Dietary selenium comes from nuts, garlic, yeast, wheat germ, cereals, meat, fish, and eggs and brazil nuts. High levels are also found in kidney, tuna, crab, and lobster.

Selenium poisoning of water systems may result whenever new agricultural runoff courses through normally dry undeveloped lands. This process leaches natural soluble selenium compounds into the water, which may then be concentrated as the water evaporates. High selenium levels have been found to have caused certain congenital disorders in wetland birds.

Although toxic in large doses, selenium is an essential micronutrient for human health. In humans, selenium is a trace element nutrient which functions (indirectly) as an anti-oxidant and enhances immune activity. Selenium also plays a role in the proper functioning of the thyroid gland.

Selenium deficiency is relatively rare in well-nourished individuals but it can occur in the elderly (over 90) and in patients with compromised intestinal function. People dependent on food grown from selenium-deficient soil are also at risk.

Several studies have suggested a possible link between cancer and selenium deficiency, showing both that higher levels of selenium were correlated with a decreased risk in the development of tumors, and that selenium can affect gene expression and can act as a tumor suppressor. There is also evidence that selenium supplementation can help chemotherapy treatment by enhancing the efficacy of the treatment, reducing the toxicity of chemotherapeutic drugs, and preventing the body's resistance to the drugs.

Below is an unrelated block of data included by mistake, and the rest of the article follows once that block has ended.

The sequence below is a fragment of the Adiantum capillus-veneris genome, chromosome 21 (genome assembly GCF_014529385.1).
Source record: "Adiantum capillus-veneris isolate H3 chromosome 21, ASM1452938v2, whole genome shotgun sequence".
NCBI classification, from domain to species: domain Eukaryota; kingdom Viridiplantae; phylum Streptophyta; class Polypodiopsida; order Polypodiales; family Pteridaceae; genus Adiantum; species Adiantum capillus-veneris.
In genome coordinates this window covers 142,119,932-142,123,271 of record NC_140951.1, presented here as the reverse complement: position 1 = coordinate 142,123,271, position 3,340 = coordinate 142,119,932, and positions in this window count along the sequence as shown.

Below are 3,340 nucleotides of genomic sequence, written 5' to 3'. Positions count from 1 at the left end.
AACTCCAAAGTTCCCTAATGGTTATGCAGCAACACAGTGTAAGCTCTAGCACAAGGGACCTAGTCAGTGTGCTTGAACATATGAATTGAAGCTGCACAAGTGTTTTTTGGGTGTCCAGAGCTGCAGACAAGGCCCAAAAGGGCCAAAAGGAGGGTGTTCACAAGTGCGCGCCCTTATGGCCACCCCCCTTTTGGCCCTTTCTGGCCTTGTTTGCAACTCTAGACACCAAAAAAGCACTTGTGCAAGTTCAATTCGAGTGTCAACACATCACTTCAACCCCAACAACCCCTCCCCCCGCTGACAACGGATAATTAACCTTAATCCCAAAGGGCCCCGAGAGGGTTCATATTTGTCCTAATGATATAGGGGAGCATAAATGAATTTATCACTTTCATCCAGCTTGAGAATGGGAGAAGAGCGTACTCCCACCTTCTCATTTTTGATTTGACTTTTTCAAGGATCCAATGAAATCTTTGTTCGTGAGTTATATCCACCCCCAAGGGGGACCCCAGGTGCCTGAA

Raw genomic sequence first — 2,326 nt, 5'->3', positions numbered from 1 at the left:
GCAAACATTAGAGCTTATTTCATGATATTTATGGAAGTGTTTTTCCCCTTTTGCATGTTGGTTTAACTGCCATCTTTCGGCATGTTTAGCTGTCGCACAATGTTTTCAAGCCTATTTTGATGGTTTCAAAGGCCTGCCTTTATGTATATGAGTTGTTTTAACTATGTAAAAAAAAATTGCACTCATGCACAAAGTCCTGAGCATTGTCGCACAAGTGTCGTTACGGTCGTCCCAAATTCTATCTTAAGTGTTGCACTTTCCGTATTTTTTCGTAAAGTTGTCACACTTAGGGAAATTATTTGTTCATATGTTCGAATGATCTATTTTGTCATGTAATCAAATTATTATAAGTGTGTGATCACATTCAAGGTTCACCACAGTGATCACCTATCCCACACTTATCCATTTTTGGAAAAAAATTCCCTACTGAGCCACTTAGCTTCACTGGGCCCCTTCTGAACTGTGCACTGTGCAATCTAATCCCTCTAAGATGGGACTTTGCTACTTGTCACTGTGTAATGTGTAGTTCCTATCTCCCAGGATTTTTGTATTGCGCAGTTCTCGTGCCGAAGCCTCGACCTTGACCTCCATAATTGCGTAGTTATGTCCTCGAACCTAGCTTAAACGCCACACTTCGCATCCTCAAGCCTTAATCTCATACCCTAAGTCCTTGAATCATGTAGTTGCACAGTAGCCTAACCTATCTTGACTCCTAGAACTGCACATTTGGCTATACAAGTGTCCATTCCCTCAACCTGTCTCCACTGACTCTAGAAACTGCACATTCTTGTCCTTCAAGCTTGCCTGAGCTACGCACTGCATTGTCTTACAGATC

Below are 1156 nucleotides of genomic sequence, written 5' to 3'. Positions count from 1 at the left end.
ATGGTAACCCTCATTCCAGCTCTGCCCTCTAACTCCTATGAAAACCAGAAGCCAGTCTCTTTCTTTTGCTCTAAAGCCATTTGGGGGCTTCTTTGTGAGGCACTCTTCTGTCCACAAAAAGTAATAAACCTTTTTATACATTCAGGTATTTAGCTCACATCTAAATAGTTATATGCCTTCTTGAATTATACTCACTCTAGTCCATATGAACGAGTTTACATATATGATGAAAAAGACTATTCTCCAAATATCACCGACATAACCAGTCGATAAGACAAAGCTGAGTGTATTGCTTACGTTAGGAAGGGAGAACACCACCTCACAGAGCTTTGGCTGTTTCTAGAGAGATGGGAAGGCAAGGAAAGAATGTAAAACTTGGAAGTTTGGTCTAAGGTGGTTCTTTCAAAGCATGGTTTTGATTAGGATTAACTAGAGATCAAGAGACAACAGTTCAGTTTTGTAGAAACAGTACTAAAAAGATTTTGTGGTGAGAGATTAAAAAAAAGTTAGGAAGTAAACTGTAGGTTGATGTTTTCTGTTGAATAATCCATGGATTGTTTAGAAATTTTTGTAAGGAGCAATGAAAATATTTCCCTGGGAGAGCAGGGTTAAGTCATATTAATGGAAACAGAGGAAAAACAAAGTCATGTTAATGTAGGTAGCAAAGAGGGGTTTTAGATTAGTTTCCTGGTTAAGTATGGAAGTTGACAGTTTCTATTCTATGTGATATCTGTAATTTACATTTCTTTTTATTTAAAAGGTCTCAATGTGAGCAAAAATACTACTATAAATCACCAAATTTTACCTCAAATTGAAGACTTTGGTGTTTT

Studies of the immune system in AIDS patients has shown that low selenium levels such patients strongly correlates with decreased immune cell count and increased disease progression and risk of death. Similarly, research has suggested that selenium supplementation can help prevent the recurrence of tuberculosis.

Experimental findings have demonstrated a protective effect of selenium on mercury toxicity.